On 15 December, the Constitutional Court of Hungary declared the registered partnership law passed the previous year as unconstitutional because it duplicated the institution of marriage for heterosexual couples. The court further ruled that a law which specifically stated registered partnerships were solely for for same-sex couples would be constitutional. On 23 December, the Hungarian government announced a new registered partnership law would be introduced to parliament the follow year. On 30 December, the AClU filed suit against the constitutionality of the state of Arkansas’ same-sex adoption ban.

On 18 February 2009, a series of bills in Utah, which would have extended LGBT rights including civil unions, referred to as the Common Ground Initiative is killed in the Utah state legislature. In March, Argentina, Uruguay, and the Philippines ended bans on openly serving homosexuals in the military. On 5 March, the California Supreme Court heard arguments on Proposition 8. On 10 March, the Court of Appeals for England and Wales, in HJ and HT v Home Secretary, denied an asylum claim of two men, one from Iran and one from Cameroon, arguing that the men would not be persecuted if they concealed their orientation.

On 3 May, the Obama administration allowed the deadline to appeal Witt v. Department of the Air Force which essentially created a binding precedent per the decision of the Ninth Circuit Court of Appeals and effectively ending the US military policy of don’t ask, don’t tell, don’t pursue. On 26 May, the California Supreme Court upheld Proposition 8 in its ruling of Strauss v. Horton. Although the constitutional ban on same-sex marriage was upheld, the ruling also declared that the marriages performed between June and November 2008 would remain valid.

On 3 June, the US Senate Committee on the Judiciary held hearings on the Uniting American Families Act, which  would amend the Immigration and Nationality Act of 1952 to allow same-sex partners legalised immigration rights. The bill was introduced by Vermont Senator Patrick Leahy. In July, the council of the District of Columbia agreed to recognise same-sex marriages performed in other jurisdictions.

On 11 September, Prime Minister Gordon Brown issued an official public apology for the castration of Alan Turin in 1952. On 13 October, a bill is passed in Uganda which broadened the criminalisation of homosexual relations, and established the death penalty for HIV persons engaging in same-sex intercourse with minors. On 28 October, President Barack Obama signed the Matthew Shepard Act, which expanded federal hate crime legislation to include gender, gender identity, sexual orientation or disability. On 3 November, voters in the state of Maine repealed the marriage equality law, banning same-sex marriage. On 19 November, the New York Court of Appeals ruled that officials have the right to recognise same-sex marriages from other jurisdictions, but did not rule on the constitutionality of same-sex marriage. On 1 December, the Treaty of Lisbon issues the Charter of Fundamental Rights of the European Union. Article 21 protected sexual orientation.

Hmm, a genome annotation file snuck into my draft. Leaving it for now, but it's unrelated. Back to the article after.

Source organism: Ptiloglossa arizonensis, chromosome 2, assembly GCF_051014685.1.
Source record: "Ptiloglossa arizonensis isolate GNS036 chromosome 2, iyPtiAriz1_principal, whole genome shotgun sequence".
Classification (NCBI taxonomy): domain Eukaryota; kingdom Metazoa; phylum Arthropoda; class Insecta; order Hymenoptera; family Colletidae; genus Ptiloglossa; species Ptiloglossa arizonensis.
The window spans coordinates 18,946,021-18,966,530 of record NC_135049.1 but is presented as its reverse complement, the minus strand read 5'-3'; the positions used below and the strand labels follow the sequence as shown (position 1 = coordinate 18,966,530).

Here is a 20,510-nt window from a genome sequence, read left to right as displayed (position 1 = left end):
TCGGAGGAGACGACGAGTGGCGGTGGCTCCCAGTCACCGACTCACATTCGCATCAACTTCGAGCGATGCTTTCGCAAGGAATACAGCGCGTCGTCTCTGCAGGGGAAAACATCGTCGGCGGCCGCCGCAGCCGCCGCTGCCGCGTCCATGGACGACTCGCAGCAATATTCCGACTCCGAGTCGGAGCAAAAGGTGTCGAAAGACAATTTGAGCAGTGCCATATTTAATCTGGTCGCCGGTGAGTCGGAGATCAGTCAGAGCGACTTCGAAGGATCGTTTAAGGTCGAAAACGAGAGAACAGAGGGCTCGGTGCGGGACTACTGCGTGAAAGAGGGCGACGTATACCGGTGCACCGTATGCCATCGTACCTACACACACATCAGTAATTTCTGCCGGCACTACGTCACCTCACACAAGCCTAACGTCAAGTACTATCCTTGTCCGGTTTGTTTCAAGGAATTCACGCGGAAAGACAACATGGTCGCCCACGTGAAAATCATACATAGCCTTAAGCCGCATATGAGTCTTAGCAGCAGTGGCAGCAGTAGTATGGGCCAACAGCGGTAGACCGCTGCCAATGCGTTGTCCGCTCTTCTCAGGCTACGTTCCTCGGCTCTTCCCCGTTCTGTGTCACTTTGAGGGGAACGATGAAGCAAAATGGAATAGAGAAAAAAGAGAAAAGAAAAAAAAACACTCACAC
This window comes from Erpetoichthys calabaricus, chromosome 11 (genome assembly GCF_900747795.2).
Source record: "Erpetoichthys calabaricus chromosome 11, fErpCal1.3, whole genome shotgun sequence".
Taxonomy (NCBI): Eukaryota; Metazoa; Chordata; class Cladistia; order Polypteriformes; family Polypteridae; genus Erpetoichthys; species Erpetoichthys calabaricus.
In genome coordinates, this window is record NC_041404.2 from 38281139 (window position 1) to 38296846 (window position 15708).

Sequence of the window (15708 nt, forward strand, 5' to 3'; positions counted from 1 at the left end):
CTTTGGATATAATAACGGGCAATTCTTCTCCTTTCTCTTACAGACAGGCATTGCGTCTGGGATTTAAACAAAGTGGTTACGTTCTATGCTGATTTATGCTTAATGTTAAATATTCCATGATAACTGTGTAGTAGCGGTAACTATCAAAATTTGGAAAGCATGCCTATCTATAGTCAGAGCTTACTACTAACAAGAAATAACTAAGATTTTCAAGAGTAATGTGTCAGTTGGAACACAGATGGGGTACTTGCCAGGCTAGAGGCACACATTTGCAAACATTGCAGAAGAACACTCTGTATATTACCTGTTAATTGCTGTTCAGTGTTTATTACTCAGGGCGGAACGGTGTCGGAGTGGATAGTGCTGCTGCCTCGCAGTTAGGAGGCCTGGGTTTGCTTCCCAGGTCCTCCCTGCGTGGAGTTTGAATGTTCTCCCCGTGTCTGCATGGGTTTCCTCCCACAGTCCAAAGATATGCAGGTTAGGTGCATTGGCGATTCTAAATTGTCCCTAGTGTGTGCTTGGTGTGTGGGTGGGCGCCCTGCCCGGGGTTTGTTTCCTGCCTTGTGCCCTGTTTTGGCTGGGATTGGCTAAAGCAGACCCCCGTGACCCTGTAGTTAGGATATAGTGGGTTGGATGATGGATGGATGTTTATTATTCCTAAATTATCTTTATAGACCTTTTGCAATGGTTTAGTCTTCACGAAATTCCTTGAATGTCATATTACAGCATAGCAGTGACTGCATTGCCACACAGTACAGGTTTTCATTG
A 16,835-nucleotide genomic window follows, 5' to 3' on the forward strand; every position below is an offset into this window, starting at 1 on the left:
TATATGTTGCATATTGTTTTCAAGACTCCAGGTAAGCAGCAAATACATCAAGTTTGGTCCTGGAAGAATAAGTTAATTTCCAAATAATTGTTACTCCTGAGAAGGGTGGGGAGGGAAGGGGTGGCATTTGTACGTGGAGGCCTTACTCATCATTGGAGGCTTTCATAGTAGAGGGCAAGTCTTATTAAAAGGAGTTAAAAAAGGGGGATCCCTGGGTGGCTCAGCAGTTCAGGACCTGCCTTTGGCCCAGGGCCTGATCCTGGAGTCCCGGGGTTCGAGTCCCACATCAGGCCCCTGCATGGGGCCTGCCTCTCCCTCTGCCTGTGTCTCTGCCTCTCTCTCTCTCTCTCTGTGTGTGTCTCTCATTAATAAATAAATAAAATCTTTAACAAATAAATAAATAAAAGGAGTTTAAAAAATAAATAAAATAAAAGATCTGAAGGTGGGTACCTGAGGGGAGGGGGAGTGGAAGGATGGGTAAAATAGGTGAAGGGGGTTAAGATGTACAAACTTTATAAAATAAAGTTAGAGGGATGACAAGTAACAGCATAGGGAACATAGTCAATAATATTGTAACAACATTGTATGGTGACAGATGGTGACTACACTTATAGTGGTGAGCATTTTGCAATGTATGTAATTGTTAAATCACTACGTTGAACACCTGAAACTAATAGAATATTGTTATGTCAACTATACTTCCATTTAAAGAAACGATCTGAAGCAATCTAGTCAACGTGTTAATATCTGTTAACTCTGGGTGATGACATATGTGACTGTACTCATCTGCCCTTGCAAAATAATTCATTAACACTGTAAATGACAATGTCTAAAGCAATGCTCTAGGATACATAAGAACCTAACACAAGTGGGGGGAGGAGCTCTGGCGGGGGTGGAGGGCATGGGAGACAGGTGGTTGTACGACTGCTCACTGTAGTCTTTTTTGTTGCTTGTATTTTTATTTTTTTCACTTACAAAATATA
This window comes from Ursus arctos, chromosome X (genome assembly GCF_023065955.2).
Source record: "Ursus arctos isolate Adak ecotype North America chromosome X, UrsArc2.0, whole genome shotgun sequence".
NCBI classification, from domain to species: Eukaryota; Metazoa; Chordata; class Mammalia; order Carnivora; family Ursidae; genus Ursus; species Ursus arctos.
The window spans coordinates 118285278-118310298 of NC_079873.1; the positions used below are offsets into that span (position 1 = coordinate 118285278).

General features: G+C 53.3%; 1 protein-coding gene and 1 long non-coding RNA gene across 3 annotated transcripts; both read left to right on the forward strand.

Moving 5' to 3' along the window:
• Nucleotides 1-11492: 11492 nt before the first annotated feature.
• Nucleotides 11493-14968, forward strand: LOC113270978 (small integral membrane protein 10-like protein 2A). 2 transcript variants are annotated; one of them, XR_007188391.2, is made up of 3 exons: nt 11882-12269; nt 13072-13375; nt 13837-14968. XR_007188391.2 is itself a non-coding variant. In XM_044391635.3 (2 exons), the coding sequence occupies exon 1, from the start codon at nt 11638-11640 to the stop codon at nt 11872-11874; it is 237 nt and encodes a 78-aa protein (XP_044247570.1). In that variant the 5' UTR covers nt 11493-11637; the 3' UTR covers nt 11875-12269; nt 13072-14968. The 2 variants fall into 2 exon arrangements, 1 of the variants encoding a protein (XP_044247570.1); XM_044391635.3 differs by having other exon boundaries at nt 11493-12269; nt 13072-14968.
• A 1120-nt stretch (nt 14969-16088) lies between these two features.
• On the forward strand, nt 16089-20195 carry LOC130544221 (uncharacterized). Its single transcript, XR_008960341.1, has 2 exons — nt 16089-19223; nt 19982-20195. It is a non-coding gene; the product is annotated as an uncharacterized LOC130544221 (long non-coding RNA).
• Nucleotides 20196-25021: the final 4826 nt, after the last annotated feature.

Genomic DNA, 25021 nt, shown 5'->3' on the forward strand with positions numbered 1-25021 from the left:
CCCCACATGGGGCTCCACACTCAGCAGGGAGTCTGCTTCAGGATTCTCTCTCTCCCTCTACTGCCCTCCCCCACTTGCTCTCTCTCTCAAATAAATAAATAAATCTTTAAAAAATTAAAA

The first decade of the 3rd millennium C.E. saw huge advancements in LGBT rights, but also region of those rights by voters in many areas of the United States. While Europe moved forward in its quest for equal rights, many areas of the United States remained stagnant and burdened by the religious traditions and state governmental actions. This trend would lay the foundation for the first half of the second decade of the 3rd millennium.


Gender Identity/Sexual Orientation Discrimination Legislation: 

2006: Washington, New Jersey, Northern Ireland

2007: Oregon, Ohio, Vermont, Colorado, Iowa, Kansas, Michigan

2009: North Dakota, Delaware (orientation, not identity)

Equal Marriage/Civil Unions/Domestic Partnerships:

2006: New Jersey (Civil Unions..after NJ Supreme Court ruling which stated that state constitution guarantees same sex couples legal benefits of marriage, but not marriage), South Africa (same-sex marriage), Czech Republic (registered partnerships), Slovenia (registered partnerships), Mexico City (civil unions)

2007: Switzerland (registered partnerships),  Coahuila (civl unions), Washington (domestic partnership), New Hampshire (civil unions), South Australia (registered partnerships), Uruguay (civil union), Hungary (registered partnership-effective 1 Jan 2009)

2008: Victoria Australia (registered partnerships), Australian Capital Territory (civil partnerships), California (overturned by Proposition 8 in November), Norway (marriage), Coquille Indian Tribe (although same-sex marriage is not legal in Oregon, Native American tribes are sovereign nations under the SCOTUS decision in the Marshall Trilogy 1823-1832, and thus not bound by state constitutions), Ecuador (civil unions), Connecticut (marriage)

2009: Arizona (domestic partnership), Hawaii (civil unions), Japan (recognition of same-sex marriages performed in other nations), Sweden (marriage), Iowa (marriage), Vermont (marriage), Colombia (civil unions), Nevada (domestic partnerships), Colorado (domestic partnership), Hungary (re-written per Constitutional Court ruling), Wisconsin (limited domestic partnership), DC (marriage)